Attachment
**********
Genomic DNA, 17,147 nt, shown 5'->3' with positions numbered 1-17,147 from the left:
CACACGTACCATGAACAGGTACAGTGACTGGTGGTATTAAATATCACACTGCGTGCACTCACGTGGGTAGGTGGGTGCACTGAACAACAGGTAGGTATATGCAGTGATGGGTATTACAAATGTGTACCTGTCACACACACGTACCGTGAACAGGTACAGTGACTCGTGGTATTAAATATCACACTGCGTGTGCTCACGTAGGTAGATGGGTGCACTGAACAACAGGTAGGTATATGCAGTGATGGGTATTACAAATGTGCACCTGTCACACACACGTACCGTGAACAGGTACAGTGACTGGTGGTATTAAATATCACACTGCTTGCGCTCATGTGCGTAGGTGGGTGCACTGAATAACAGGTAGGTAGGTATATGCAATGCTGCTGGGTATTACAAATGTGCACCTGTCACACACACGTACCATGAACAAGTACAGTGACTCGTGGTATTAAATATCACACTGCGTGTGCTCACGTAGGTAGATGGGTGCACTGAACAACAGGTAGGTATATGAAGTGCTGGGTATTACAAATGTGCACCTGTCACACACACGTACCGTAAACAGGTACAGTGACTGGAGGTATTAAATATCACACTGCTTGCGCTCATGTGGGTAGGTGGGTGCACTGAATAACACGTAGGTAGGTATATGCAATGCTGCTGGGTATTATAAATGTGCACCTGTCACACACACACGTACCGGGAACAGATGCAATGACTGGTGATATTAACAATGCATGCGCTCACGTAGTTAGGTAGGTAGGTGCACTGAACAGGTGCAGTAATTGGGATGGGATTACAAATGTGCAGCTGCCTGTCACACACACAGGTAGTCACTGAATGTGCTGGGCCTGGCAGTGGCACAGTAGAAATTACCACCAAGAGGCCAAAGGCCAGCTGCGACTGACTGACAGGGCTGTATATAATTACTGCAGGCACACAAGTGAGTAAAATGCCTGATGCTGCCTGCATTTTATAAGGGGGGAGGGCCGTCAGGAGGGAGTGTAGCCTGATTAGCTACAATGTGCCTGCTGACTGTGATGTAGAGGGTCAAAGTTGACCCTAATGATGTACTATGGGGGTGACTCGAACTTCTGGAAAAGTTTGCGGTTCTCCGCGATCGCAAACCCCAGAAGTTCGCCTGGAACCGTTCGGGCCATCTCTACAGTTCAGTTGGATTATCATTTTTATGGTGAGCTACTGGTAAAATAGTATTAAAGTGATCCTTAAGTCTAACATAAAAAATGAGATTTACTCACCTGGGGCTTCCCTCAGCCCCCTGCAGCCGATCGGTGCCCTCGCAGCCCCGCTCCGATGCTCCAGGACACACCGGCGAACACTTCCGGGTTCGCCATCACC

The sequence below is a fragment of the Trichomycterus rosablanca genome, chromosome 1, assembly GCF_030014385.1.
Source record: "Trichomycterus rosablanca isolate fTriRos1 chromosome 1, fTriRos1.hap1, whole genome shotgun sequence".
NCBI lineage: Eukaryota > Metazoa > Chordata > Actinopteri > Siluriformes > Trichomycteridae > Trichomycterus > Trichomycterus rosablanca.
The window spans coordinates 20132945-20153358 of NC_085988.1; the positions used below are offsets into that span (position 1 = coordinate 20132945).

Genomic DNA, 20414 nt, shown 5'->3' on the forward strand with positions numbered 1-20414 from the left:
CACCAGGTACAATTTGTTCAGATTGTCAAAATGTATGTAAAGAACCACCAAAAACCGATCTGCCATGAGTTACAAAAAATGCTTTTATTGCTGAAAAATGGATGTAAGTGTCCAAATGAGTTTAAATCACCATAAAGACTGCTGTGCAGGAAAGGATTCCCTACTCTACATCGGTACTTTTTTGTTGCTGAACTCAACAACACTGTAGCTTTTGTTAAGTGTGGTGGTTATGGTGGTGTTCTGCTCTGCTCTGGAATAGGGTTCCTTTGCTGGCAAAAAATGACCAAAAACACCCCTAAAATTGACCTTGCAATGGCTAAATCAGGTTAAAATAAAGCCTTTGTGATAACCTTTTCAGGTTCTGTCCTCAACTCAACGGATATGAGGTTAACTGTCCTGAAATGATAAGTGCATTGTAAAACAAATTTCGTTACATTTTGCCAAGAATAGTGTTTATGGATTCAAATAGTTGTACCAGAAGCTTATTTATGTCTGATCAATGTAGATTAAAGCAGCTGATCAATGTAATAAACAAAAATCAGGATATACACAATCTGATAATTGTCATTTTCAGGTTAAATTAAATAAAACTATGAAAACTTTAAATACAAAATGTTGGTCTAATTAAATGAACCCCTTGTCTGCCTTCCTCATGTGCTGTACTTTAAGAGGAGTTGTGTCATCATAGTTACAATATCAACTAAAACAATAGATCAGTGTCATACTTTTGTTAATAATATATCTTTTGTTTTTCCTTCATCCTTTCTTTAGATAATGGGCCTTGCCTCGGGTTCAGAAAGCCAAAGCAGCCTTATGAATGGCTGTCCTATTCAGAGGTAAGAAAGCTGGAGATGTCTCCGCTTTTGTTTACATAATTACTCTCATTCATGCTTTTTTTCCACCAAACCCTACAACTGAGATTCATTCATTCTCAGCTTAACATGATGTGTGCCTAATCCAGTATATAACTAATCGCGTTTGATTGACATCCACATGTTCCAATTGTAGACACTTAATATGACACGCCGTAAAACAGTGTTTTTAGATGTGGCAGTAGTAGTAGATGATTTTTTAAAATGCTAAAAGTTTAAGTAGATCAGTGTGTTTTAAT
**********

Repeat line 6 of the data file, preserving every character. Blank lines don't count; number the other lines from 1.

The window spans coordinates 20132945-20153358 of NC_085988.1; the positions used below are offsets into that span (position 1 = coordinate 20132945).